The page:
After giving an account of fome domeftic difcontents which Charles had to encounter, our Hiftorian takes notice of the death of the emperor Maximilian, for the fucceffion to whofe empire. Charles and Francis the first were competitors. He very accurately explains the views and interefts of the other ftates, and of the electors. To have chofen either of the contending monarchs, would have given the empire a mafter, inftead of a head,
and would have reduced the latter from the rank of equals, to the condition of subjects.
Fall of thefe ideas, they all turned their eyes towards Frederick, duke of Saxony, a prince of fuch eminent virtue, and abilities, as to be distinguished by the name of the Sage, and with one voice offered him the imperial crown. He was not dazzled with that object, which monarchs fo far feperior to him in power courted with fuch eagerness; and after deliberating upon the matter a fhort time, he rejected it with a magnanimity and difintereftedness, no lefs fingular than admirable. Nothing, he obferved, could be more impolitic, than an obftinate adherence to a maxim which, though found and just in many cafes, was not applicable to all. In times of tranquillity, faid he, we wish for an emperor who has not power to invade our liberties; times of danger demand one who is able to fecure our fafety. The Turkish armies, led by a gallant and victorious monarch, are now affembling. They are ready to pour in upon Germany with a violence unknown in former ages. New conjunctures call for new expedients. The imperial fceptre must be committed to fome hand more powerful than mine, or that of any other German prince. We poffefs neither dominions, nor revenues, nor authority, which enable us to encounter fuch a formidable enemy. Re courfe must be had in this exigency to one of the rival monarchs. Each of them can bring into the field forces fufficient for our defence. But as the king of Spain is of German extraction, as he is a member and prince of the empire by the territories which defcend to him from his grandfather; as his dominions ftretch along that frontier which lies most expoled to the enemy; his claim is preferable, in my opinion, to that of a franger to our language, to our blood, and to our country; and therefore I give my vote to confer on him the Imperial crown.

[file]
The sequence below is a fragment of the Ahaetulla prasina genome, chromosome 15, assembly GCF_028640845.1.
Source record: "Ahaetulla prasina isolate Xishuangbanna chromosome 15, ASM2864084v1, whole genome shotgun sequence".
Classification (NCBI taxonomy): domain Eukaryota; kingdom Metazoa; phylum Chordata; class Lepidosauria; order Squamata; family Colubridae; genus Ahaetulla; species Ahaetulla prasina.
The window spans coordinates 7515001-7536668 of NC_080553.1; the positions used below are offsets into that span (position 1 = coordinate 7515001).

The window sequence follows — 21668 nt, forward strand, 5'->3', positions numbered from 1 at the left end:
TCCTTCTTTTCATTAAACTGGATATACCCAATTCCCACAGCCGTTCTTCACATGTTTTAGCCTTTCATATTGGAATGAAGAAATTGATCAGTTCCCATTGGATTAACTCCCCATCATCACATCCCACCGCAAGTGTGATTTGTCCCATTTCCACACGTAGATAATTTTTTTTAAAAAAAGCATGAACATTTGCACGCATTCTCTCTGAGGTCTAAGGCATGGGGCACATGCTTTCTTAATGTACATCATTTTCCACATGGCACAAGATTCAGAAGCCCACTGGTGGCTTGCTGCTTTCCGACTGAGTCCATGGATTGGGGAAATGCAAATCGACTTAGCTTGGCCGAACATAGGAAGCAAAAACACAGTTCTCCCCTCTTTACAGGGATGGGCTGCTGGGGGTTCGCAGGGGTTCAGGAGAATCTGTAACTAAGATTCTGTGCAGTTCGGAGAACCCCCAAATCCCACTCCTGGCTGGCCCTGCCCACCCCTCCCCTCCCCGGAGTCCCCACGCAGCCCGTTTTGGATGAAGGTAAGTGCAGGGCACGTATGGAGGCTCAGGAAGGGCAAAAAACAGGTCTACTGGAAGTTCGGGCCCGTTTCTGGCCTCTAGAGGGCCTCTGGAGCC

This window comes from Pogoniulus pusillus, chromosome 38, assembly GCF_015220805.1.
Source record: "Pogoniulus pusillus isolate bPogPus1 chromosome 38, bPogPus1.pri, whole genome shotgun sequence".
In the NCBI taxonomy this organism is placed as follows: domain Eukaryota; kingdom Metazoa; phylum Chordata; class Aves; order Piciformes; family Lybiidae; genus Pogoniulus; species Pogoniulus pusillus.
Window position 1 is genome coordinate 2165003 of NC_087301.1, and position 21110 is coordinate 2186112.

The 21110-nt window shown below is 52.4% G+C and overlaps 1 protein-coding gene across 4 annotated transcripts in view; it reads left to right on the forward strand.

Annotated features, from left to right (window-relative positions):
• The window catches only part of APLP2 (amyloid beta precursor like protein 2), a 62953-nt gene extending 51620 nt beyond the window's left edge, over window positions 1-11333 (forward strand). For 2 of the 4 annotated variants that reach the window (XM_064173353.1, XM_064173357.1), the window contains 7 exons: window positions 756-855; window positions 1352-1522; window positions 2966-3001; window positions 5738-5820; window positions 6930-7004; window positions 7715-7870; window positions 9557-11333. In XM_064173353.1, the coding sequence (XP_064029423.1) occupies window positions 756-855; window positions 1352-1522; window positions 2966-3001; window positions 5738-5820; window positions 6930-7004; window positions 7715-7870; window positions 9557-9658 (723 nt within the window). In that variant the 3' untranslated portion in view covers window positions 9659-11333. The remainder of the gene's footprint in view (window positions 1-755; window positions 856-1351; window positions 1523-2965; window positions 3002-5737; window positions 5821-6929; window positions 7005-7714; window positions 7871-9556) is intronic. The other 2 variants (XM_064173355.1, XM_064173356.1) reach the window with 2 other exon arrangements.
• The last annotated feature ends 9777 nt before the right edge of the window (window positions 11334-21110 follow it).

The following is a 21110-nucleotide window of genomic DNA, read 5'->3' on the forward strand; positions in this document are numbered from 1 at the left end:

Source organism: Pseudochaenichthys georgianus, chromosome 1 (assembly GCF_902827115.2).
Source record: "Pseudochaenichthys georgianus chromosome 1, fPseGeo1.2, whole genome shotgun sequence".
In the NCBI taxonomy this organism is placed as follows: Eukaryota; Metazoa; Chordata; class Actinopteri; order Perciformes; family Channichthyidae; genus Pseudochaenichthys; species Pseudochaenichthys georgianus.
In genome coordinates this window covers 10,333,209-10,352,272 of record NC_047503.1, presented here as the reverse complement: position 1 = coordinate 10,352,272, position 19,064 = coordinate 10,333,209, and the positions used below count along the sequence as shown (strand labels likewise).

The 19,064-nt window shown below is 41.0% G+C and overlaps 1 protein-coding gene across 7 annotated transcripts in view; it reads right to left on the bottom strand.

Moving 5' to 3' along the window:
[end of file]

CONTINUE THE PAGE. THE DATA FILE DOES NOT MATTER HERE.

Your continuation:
This opinion, dictated by fuch uncommon generofity, and fupported by arguments fo plaufible, made a deep impreffion on the electors, who, in the end, chofe Charles emperor; an election, which occafioned fome difcontents in Spain, which Charles furmounted, and embarked for Germany.